It might be a bit late to answer but I'll still do so anyway. These types of questions have you take into account what the sentence is trying to communicate to a reader. The second clause of the sentence states "how groovy can he be if he still uses the word groovy" in order to suggest that the person's grandfather is using an outdated word (and therefore is not "groovy"). We will use this second clause in conjunction with the first to answer the question.

      Choice B offers "because" as a replacement, which does not make sense. This sentence is more along the lines of compare-and-contrast. The speaker is comparing his grandfather's persuasion to be in contrast to the present-day, a time period in which "groovy" is almost never used. The word "because" indicates some kind of cause-and-effect meaning is at play, which is not the case.
      Choice C offers the word "meaning" which is also incorrect because it suggests that the second clause of the sentence is clarifying something (i.e. I told him x, y, z, and yadayadayada, meaning that I do <insert something simple here>). There is nothing to be clarified.
      Choice D offers "since" which does not make sense either. The word "since" is mildly synonymous with "because" in the sense it implies some kind of cause-and-effect undertone, which is already established to be nonexistent.
      Therefore Choice A is correct. No change is necessary.
      (5 votes)

Video transcript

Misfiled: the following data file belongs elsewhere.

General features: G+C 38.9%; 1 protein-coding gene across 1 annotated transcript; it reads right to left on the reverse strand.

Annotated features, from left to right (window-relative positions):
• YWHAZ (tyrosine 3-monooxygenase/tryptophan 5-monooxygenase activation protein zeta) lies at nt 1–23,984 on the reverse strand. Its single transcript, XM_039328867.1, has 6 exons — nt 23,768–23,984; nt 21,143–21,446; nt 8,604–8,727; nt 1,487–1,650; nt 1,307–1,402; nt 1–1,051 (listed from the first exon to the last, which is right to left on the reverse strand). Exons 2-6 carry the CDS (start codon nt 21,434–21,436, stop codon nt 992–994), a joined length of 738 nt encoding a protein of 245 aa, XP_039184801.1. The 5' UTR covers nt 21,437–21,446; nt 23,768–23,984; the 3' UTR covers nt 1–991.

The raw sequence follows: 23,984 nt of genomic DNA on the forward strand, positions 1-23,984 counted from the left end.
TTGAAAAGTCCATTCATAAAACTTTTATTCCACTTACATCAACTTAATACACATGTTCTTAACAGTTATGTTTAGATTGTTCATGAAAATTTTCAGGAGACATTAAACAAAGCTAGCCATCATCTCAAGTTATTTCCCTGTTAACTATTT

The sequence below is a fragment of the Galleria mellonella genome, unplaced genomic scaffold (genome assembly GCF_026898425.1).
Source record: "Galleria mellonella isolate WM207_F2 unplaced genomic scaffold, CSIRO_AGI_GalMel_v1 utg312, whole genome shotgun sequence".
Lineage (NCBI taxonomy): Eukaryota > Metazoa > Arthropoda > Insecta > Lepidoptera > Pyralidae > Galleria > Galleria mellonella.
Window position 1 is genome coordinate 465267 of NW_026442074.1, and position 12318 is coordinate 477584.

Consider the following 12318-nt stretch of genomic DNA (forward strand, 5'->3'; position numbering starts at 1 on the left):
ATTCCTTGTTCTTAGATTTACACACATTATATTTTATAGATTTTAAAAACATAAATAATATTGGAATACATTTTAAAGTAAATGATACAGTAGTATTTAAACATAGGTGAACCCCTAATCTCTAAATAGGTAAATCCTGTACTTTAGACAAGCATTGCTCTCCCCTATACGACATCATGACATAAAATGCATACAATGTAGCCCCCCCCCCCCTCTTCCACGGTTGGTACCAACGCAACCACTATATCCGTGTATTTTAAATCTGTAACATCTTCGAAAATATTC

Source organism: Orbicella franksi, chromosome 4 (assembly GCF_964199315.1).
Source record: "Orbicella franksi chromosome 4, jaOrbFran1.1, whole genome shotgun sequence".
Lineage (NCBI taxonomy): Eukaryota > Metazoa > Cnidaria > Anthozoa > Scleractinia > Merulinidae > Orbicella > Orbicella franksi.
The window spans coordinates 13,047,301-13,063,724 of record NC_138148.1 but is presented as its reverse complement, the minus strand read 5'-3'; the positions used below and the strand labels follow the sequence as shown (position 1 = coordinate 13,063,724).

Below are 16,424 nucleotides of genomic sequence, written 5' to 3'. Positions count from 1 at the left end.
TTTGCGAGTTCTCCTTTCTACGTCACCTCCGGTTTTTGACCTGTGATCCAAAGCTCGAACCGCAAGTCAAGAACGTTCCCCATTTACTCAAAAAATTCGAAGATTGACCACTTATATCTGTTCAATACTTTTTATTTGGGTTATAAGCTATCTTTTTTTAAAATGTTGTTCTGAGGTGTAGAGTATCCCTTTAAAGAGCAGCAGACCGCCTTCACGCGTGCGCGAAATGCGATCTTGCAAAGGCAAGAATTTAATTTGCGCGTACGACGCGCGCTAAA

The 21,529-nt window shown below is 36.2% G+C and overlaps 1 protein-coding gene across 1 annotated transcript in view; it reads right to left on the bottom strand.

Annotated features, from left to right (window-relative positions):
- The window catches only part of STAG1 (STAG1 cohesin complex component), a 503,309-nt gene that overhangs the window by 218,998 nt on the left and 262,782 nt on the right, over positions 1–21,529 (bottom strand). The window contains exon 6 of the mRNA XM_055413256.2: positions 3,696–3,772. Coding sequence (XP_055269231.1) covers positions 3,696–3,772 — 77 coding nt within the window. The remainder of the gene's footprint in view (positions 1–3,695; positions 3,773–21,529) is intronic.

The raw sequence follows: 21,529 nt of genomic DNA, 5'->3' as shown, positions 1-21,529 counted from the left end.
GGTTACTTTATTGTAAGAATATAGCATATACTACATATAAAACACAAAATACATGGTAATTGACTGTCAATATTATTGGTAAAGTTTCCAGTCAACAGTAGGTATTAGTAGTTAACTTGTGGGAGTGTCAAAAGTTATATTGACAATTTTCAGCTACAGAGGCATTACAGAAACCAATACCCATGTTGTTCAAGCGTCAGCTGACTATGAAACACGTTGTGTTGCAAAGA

- [Instructor] My grandfather often tries to persuade me that he is still groovy, but how groovy can he be if he still uses the word groovy? I actually like the way that that's written because they're saying, my grandfather often tries to persuade me that he is still groovy, that means kind of cool for those of you who might be too young to know what groovy means, but that's a good point. But how groovy can he be if he still uses this word groovy? So I like that, this but it's kind of turning the tide on the first part of the sentence. And that's why you would use a but. So I'm leaning toward no change, but let's feel good that we can rule out the other choices. My grandfather often tries to persuade me that he is still groovy because how groovy can he be if he still uses the word groovy. Well because implies that the grandfather does this thing because of this thing. So because of how groovy can he be that's the reason why he tries to persuade him or his granddaughter, or his grandson that he's still groovy. No, that doesn't make sense. My grandfather often tries to persuade me that he is still groovy, meaning how groovy can he be if he still uses the word groovy. No, that also doesn't make sense because meaning would mean that there's some type of clarifying that is going on of the first part of the clause and that's not what's going on here. You actually have kind of an opposition to the first clause. It's kind of contradicting it a little bit. It's like, how groovy can he be if he still uses the word groovy. And that's why but is a really good thing there. My grandfather often tries to persuade me that he is still groovy since how groovy can he be if he still uses the word groovy. So once again, since kind of draws a natural cause and effect. Since this this is happening. But it isn't since how groovy can he be if he still uses the word groovy. That's not somehow causing him to persuade his grandchild that he's still groovy. So this also doesn't feel right at all. I really like this. These two clauses are kind of in opposition. They're kind of contradicting, they don't contradict but this second clause opposes the first one in kind of a fun way. It turns the tide back on it by using the word groovy in and of itself. So it's actually just a fun sentence. So I'm gonna actually fill in the answer, don't wanna forget filling in your answer.